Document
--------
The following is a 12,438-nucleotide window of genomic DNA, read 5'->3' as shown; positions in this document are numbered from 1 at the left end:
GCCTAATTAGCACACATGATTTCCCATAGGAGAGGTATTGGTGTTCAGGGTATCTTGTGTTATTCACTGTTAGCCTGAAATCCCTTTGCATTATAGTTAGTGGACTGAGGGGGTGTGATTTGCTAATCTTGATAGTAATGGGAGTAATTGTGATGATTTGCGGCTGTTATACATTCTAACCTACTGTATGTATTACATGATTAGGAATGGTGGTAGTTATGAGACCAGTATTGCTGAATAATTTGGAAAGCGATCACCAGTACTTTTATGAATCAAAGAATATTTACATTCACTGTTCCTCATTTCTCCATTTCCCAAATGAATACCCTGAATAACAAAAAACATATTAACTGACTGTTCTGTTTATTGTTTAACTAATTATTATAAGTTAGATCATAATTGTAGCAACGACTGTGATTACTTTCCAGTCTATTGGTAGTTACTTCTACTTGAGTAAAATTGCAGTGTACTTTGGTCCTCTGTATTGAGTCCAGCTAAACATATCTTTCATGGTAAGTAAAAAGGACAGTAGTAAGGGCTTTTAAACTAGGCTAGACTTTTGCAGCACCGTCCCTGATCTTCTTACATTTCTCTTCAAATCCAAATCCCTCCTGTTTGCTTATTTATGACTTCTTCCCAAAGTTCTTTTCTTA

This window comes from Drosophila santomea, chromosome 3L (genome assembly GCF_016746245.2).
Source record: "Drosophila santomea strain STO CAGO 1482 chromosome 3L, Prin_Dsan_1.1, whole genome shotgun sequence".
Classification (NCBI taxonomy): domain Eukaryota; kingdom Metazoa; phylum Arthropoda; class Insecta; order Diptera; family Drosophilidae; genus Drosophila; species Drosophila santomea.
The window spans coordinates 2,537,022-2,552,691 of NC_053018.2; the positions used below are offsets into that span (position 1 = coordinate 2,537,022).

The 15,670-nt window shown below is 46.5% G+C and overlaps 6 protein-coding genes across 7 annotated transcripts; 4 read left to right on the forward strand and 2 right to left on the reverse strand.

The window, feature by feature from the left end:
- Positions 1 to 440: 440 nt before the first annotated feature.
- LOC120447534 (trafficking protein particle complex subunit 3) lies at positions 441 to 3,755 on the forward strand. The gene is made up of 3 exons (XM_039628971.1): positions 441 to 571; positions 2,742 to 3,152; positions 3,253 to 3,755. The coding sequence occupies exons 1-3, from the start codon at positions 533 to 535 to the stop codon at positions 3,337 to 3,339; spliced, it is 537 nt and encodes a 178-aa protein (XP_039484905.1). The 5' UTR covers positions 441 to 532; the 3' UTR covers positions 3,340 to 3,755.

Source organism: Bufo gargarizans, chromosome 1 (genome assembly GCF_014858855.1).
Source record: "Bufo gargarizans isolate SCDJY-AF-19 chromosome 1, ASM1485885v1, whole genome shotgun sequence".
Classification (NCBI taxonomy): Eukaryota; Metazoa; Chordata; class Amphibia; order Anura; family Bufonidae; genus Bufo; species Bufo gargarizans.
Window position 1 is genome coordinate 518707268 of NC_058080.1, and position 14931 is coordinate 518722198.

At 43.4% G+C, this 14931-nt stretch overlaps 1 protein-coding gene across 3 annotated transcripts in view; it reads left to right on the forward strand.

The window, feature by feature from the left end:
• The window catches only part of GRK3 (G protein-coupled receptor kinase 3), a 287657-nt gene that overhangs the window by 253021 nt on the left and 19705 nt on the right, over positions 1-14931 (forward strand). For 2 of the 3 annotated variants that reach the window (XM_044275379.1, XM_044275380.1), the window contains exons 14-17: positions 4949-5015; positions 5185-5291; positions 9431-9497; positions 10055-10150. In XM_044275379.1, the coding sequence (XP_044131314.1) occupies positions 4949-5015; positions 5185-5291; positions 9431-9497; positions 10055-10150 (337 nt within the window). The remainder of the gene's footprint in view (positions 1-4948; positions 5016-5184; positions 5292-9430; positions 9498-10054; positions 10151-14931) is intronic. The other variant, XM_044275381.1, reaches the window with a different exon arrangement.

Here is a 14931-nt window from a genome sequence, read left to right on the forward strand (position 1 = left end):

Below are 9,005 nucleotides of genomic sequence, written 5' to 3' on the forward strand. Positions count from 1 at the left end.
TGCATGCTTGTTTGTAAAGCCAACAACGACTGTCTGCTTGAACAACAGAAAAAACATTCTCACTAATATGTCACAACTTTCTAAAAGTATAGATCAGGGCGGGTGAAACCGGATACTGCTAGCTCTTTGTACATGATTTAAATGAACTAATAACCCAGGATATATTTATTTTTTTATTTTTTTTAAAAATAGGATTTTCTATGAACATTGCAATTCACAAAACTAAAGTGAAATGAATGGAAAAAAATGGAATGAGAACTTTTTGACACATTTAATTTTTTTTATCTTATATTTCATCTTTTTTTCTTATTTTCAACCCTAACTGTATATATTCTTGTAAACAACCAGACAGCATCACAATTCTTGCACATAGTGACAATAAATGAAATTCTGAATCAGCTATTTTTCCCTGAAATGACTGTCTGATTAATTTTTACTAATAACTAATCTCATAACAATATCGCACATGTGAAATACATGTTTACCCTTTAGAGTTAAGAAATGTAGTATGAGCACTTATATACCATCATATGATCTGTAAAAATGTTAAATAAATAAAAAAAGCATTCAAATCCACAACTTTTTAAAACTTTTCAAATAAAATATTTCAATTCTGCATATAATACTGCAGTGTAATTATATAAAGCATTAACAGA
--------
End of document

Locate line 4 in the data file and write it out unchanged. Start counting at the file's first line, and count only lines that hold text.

Source record: "Drosophila santomea strain STO CAGO 1482 chromosome 3L, Prin_Dsan_1.1, whole genome shotgun sequence".